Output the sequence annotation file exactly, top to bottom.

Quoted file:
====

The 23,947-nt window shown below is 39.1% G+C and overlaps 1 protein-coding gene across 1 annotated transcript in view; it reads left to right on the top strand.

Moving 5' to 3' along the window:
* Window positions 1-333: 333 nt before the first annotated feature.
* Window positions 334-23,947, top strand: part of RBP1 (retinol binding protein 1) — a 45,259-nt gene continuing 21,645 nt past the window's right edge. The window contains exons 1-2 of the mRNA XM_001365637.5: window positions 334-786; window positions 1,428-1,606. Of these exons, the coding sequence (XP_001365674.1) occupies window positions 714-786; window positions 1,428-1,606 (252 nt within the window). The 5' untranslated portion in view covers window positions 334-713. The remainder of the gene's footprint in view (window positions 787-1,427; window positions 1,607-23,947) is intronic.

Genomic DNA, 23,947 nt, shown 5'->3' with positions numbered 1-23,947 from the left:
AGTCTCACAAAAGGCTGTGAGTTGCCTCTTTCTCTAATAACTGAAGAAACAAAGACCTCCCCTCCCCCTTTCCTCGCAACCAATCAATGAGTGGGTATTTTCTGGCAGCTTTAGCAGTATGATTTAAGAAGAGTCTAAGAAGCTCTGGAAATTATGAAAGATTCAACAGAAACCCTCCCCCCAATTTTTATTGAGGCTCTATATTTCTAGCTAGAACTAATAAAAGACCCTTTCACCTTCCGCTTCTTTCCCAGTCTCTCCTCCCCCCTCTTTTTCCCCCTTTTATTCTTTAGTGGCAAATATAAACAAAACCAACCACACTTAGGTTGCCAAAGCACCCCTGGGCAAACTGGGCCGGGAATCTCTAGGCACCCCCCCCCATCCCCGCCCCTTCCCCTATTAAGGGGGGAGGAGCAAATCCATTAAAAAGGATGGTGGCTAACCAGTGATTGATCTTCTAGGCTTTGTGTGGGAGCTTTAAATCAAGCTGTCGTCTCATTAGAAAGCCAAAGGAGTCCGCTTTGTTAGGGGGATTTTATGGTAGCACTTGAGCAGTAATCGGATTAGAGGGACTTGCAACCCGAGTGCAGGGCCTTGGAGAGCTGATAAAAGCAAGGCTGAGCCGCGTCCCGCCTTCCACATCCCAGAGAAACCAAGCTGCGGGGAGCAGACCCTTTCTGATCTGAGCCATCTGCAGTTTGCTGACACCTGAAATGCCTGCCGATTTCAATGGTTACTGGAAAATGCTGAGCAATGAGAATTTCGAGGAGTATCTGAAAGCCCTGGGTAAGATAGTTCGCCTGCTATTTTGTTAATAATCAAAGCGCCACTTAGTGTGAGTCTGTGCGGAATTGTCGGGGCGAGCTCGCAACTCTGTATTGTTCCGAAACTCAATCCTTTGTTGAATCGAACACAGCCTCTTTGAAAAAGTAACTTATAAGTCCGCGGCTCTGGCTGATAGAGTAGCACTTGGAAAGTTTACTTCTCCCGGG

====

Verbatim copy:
The 23,947-nt window shown below is 39.1% G+C and overlaps 1 protein-coding gene across 1 annotated transcript in view; it reads left to right on the top strand.

Moving 5' to 3' along the window:
* Window positions 1-333: 333 nt before the first annotated feature.
* Window positions 334-23,947, top strand: part of RBP1 (retinol binding protein 1) — a 45,259-nt gene continuing 21,645 nt past the window's right edge. The window contains exons 1-2 of the mRNA XM_001365637.5: window positions 334-786; window positions 1,428-1,606. Of these exons, the coding sequence (XP_001365674.1) occupies window positions 714-786; window positions 1,428-1,606 (252 nt within the window). The 5' untranslated portion in view covers window positions 334-713. The remainder of the gene's footprint in view (window positions 787-1,427; window positions 1,607-23,947) is intronic.

Genomic DNA, 23,947 nt, shown 5'->3' with positions numbered 1-23,947 from the left:
AGTCTCACAAAAGGCTGTGAGTTGCCTCTTTCTCTAATAACTGAAGAAACAAAGACCTCCCCTCCCCCTTTCCTCGCAACCAATCAATGAGTGGGTATTTTCTGGCAGCTTTAGCAGTATGATTTAAGAAGAGTCTAAGAAGCTCTGGAAATTATGAAAGATTCAACAGAAACCCTCCCCCCAATTTTTATTGAGGCTCTATATTTCTAGCTAGAACTAATAAAAGACCCTTTCACCTTCCGCTTCTTTCCCAGTCTCTCCTCCCCCCTCTTTTTCCCCCTTTTATTCTTTAGTGGCAAATATAAACAAAACCAACCACACTTAGGTTGCCAAAGCACCCCTGGGCAAACTGGGCCGGGAATCTCTAGGCACCCCCCCCCATCCCCGCCCCTTCCCCTATTAAGGGGGGAGGAGCAAATCCATTAAAAAGGATGGTGGCTAACCAGTGATTGATCTTCTAGGCTTTGTGTGGGAGCTTTAAATCAAGCTGTCGTCTCATTAGAAAGCCAAAGGAGTCCGCTTTGTTAGGGGGATTTTATGGTAGCACTTGAGCAGTAATCGGATTAGAGGGACTTGCAACCCGAGTGCAGGGCCTTGGAGAGCTGATAAAAGCAAGGCTGAGCCGCGTCCCGCCTTCCACATCCCAGAGAAACCAAGCTGCGGGGAGCAGACCCTTTCTGATCTGAGCCATCTGCAGTTTGCTGACACCTGAAATGCCTGCCGATTTCAATGGTTACTGGAAAATGCTGAGCAATGAGAATTTCGAGGAGTATCTGAAAGCCCTGGGTAAGATAGTTCGCCTGCTATTTTGTTAATAATCAAAGCGCCACTTAGTGTGAGTCTGTGCGGAATTGTCGGGGCGAGCTCGCAACTCTGTATTGTTCCGAAACTCAATCCTTTGTTGAATCGAACACAGCCTCTTTGAAAAAGTAACTTATAAGTCCGCGGCTCTGGCTGATAGAGTAGCACTTGGAAAGTTTACTTCTCCCGGG